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In the wake of the Parkland, Florida, shooting that left 17 dead, Santa Maria school officials say their sites are prepared for or developing a response to potential active shooter situations. 

Although active shooter training is not part of state-mandated safety plans, both staff and students in local districts have prepared for the scenario through drills and response plans. 

In the Santa Maria-Bonita School District, officials are working to develop a protocol for handling an active shooter situation at district junior high schools, according to Brian Zimmerman, director of Pupil Personnel Services. 

Working in tandem with the Santa Maria Police Department, Zimmerman said the goal is to roll out the procedure at the junior high level before implementing it at elementary schools. 

"We've had numerous meetings and walked the campus with SMPD to determine which spots we need to be aware of," he said. "We take our advice from the police since they are the experts in this area. When we roll this out to our staff, we want it to be streamlined."

Santa Maria-Bonita schools currently employ a lockdown response (the highest state of readiness and safety) when dealing with an active shooter, potential shooter or other high-risk situations involving law enforcement activity or the possibility of danger and violence. According to Zimmerman, the purpose of the lockdown is to "make it hard for anyone in the area" to come on campus or pose a threat to students.

Students and staff are required to seek shelter in the nearest available room and remain low to the ground. The doors and windows are to remain locked, only to be opened for police or students seeking safety.

During the lockdown, students and staff should remain quiet and shut off any audio-visual equipment that could emit light or sound. Teachers are expected to maintain a state of calmness in the classroom until an all-clear signal is given by the Souza Command Center or Santa Maria Police Department.

"You always plan for the worst because you don't know what's going to happen," Zimmerman said. "There have been a number of precautionary lockdowns, but they have all been in the interest of keeping students safe. If the situation were to become uncontained, the kids won't be put in immediate danger."

Kenny Klein, spokesperson for the Santa Maria Joint Union High School District, said all employees are trained to respond to an active shooter situation using the ALICE (Alert, Lockdown, Inform, Counter, Evacuate) system, a five-step framework designed to increase a group's chances of surviving a surprise attack.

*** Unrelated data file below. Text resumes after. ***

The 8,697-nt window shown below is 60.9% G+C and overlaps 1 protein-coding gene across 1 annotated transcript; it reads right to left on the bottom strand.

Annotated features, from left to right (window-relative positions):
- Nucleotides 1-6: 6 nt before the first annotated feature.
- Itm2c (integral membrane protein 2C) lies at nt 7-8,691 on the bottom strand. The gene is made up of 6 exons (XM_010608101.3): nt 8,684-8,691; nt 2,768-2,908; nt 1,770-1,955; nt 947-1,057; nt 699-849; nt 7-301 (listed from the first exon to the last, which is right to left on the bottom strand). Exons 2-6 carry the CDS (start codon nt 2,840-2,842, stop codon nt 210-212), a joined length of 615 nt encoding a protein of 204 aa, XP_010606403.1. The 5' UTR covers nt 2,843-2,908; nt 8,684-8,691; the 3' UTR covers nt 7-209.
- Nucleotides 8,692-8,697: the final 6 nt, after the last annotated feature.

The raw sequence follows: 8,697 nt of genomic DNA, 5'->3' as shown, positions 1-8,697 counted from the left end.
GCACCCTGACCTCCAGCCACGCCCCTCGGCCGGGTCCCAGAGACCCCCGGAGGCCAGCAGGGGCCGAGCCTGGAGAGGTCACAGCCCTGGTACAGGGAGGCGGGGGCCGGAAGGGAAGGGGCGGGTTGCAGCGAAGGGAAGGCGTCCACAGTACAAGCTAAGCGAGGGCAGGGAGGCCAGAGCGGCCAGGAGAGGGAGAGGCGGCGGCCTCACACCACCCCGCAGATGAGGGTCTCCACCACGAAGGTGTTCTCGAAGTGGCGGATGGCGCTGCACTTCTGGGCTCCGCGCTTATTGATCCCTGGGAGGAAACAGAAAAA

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"Case studies of several active shooter incidents have show that only [using a shelter-in-place] response has resulted in an increase in casualties," the district's "Active Shooter Emergency" protocols read. "The district has adopted the 'ALICE' response plan to assist those in harm's way should this type of incident occur."

Unlike the conventional shelter-in-place response, the ALICE system encourages staff to take proactive steps to ensure individual and collective safety. Under the ALICE system, lockdowns are simply a "semi-secure starting point" and not an end-all-be-all response. Staff should use the lockdown to gather information and remain alert, only evacuating if it is safe to do so.

As a last resort or if other options are infeasible, staff are suggested "not to fight [but] counter" the attack, as "the use of simple proactive techniques ... will make the active shooter's ability to shoot accurately more difficult."

The district's protocol suggests employees utilize noise, movement, distraction and, "where age-appropriate, the 'swarm' technique" — grabbing a shooter's limbs and head with the aim of taking them to the ground — to gain control of the situation. From a distance, staff should consider "[throwing] things at the shooter's head to disrupt their aim," or "run around the room and create chaos."

In light of the Parkland shooting, Klein said staff members have been reminded of their ALICE training and that the district continues to evaluate and update their response protocol. 

"We want to reassure you that safety continues to be a top priority for our district," Klein said. "As events occur, we continue to review and update our safety plans, collaborate with law enforcement and update training protocols within our district."

Mathew Burciaga covers education in Santa Maria and the surrounding area for Lee Central Coast Newspapers. Follow him on Twitter @math_burciaga


Education Reporter

Santa Maria Times reporter Mathew Burciaga covers education for Lee Central Coast Newspapers.